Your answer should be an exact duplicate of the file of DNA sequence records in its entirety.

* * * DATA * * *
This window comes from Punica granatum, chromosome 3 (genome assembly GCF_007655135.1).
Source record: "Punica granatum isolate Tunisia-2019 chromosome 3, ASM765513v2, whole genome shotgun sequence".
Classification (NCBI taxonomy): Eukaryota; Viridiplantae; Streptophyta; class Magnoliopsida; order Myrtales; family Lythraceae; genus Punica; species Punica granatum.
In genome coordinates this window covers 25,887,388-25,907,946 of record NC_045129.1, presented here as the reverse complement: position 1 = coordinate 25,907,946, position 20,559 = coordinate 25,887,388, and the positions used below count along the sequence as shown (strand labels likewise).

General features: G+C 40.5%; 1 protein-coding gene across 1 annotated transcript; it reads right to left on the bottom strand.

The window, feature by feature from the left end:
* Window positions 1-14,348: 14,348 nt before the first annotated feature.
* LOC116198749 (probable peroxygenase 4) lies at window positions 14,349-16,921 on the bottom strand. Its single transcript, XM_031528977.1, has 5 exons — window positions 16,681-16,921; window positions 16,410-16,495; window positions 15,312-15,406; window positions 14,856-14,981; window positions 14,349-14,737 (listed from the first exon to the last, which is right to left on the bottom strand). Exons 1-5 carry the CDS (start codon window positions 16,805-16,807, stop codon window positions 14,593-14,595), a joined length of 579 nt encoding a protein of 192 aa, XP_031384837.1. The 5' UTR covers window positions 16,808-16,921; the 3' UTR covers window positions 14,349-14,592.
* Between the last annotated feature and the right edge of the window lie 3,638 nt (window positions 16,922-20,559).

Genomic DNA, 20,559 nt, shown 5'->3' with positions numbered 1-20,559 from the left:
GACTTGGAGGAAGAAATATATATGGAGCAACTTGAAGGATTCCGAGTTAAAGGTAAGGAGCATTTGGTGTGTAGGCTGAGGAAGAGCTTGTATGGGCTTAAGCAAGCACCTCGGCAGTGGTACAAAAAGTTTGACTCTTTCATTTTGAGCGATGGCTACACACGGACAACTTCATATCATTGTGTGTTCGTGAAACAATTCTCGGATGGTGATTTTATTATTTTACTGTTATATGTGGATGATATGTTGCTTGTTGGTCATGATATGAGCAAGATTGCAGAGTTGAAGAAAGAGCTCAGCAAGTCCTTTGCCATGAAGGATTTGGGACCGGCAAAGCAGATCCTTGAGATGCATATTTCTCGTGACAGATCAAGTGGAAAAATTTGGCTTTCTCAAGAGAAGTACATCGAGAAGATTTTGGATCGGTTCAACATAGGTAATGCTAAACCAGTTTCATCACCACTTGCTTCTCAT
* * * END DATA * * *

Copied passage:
This window comes from Punica granatum, chromosome 3 (genome assembly GCF_007655135.1).
Source record: "Punica granatum isolate Tunisia-2019 chromosome 3, ASM765513v2, whole genome shotgun sequence".
Classification (NCBI taxonomy): Eukaryota; Viridiplantae; Streptophyta; class Magnoliopsida; order Myrtales; family Lythraceae; genus Punica; species Punica granatum.
In genome coordinates this window covers 25,887,388-25,907,946 of record NC_045129.1, presented here as the reverse complement: position 1 = coordinate 25,907,946, position 20,559 = coordinate 25,887,388, and the positions used below count along the sequence as shown (strand labels likewise).

General features: G+C 40.5%; 1 protein-coding gene across 1 annotated transcript; it reads right to left on the bottom strand.

The window, feature by feature from the left end:
* Window positions 1-14,348: 14,348 nt before the first annotated feature.
* LOC116198749 (probable peroxygenase 4) lies at window positions 14,349-16,921 on the bottom strand. Its single transcript, XM_031528977.1, has 5 exons — window positions 16,681-16,921; window positions 16,410-16,495; window positions 15,312-15,406; window positions 14,856-14,981; window positions 14,349-14,737 (listed from the first exon to the last, which is right to left on the bottom strand). Exons 1-5 carry the CDS (start codon window positions 16,805-16,807, stop codon window positions 14,593-14,595), a joined length of 579 nt encoding a protein of 192 aa, XP_031384837.1. The 5' UTR covers window positions 16,808-16,921; the 3' UTR covers window positions 14,349-14,592.
* Between the last annotated feature and the right edge of the window lie 3,638 nt (window positions 16,922-20,559).

Genomic DNA, 20,559 nt, shown 5'->3' with positions numbered 1-20,559 from the left:
GACTTGGAGGAAGAAATATATATGGAGCAACTTGAAGGATTCCGAGTTAAAGGTAAGGAGCATTTGGTGTGTAGGCTGAGGAAGAGCTTGTATGGGCTTAAGCAAGCACCTCGGCAGTGGTACAAAAAGTTTGACTCTTTCATTTTGAGCGATGGCTACACACGGACAACTTCATATCATTGTGTGTTCGTGAAACAATTCTCGGATGGTGATTTTATTATTTTACTGTTATATGTGGATGATATGTTGCTTGTTGGTCATGATATGAGCAAGATTGCAGAGTTGAAGAAAGAGCTCAGCAAGTCCTTTGCCATGAAGGATTTGGGACCGGCAAAGCAGATCCTTGAGATGCATATTTCTCGTGACAGATCAAGTGGAAAAATTTGGCTTTCTCAAGAGAAGTACATCGAGAAGATTTTGGATCGGTTCAACATAGGTAATGCTAAACCAGTTTCATCACCACTTGCTTCTCAT